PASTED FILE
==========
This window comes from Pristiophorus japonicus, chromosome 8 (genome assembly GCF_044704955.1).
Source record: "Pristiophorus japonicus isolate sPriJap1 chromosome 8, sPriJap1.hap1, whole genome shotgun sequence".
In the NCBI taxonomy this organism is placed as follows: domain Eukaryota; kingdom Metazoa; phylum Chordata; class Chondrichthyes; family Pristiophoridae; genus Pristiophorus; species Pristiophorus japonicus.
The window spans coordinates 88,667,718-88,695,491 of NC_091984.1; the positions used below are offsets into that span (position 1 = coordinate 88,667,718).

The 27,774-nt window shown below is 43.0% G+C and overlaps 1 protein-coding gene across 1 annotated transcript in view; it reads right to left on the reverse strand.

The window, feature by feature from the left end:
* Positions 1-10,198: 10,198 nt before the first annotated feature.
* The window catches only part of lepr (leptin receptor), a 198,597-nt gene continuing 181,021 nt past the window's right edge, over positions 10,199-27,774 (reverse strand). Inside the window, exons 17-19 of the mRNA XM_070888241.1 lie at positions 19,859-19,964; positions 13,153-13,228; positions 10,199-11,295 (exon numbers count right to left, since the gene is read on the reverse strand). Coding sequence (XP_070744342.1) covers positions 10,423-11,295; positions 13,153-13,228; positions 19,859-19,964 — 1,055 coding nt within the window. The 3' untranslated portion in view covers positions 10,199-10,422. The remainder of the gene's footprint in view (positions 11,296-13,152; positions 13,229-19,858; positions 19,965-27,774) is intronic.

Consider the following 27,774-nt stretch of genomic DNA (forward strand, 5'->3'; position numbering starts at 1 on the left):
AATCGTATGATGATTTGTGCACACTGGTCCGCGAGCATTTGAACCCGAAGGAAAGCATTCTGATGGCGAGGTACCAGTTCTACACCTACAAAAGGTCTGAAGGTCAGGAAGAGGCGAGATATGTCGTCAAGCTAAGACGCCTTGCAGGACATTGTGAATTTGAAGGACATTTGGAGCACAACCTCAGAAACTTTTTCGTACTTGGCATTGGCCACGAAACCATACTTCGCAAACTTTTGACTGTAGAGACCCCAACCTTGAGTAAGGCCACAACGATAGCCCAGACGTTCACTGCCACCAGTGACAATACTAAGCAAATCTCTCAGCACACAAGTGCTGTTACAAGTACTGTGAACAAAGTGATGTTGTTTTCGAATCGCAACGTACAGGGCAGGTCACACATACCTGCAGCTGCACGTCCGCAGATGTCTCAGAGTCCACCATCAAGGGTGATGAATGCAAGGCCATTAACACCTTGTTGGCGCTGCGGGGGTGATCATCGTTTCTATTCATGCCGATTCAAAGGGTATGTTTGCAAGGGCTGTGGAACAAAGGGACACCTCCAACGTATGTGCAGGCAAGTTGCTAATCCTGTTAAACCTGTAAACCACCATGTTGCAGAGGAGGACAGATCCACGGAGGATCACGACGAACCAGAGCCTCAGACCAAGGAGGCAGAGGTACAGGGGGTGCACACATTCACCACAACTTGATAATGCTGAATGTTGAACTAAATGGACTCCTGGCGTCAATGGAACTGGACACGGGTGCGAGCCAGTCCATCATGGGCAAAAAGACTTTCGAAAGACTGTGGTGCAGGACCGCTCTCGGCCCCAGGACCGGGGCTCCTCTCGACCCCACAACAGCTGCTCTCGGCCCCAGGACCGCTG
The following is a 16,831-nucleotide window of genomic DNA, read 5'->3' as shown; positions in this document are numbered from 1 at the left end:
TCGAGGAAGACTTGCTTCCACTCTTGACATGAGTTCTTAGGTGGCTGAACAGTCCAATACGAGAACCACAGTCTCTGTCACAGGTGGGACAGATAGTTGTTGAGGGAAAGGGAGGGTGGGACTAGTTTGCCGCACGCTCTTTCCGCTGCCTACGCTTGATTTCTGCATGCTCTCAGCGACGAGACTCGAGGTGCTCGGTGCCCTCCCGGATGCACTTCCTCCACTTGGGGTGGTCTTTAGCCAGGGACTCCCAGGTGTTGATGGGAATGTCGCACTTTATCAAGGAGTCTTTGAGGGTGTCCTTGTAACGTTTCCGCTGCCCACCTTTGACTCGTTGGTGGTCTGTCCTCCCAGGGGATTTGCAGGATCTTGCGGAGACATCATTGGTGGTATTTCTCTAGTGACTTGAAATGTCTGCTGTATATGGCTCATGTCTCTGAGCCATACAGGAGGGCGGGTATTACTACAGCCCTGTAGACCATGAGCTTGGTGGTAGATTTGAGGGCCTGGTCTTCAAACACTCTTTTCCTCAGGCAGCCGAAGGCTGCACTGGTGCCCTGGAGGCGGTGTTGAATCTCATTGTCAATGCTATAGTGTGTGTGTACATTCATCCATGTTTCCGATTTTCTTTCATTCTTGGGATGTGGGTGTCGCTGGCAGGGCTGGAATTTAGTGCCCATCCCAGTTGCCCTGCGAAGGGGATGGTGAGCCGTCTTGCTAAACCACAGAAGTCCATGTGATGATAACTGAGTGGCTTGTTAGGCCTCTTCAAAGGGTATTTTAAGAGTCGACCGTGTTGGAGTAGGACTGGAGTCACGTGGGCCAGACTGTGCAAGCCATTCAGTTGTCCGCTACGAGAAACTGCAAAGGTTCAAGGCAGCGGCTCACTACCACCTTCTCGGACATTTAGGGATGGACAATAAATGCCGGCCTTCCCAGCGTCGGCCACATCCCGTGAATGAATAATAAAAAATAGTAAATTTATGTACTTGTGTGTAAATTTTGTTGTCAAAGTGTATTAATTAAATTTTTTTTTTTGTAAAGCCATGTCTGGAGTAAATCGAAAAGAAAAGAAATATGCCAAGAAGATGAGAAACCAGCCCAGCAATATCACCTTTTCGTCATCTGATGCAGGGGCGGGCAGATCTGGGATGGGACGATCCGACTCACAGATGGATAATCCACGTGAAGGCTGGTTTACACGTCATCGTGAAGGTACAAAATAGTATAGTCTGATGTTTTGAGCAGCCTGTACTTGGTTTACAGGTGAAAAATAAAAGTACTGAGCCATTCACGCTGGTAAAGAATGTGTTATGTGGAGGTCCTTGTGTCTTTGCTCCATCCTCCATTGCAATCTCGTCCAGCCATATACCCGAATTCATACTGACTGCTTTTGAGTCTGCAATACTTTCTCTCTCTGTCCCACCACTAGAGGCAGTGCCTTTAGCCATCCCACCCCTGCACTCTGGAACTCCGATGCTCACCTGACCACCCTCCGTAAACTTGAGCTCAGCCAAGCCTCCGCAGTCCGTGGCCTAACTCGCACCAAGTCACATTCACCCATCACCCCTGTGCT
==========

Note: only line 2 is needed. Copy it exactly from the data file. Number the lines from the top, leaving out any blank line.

Source record: "Pristiophorus japonicus isolate sPriJap1 chromosome 8, sPriJap1.hap1, whole genome shotgun sequence".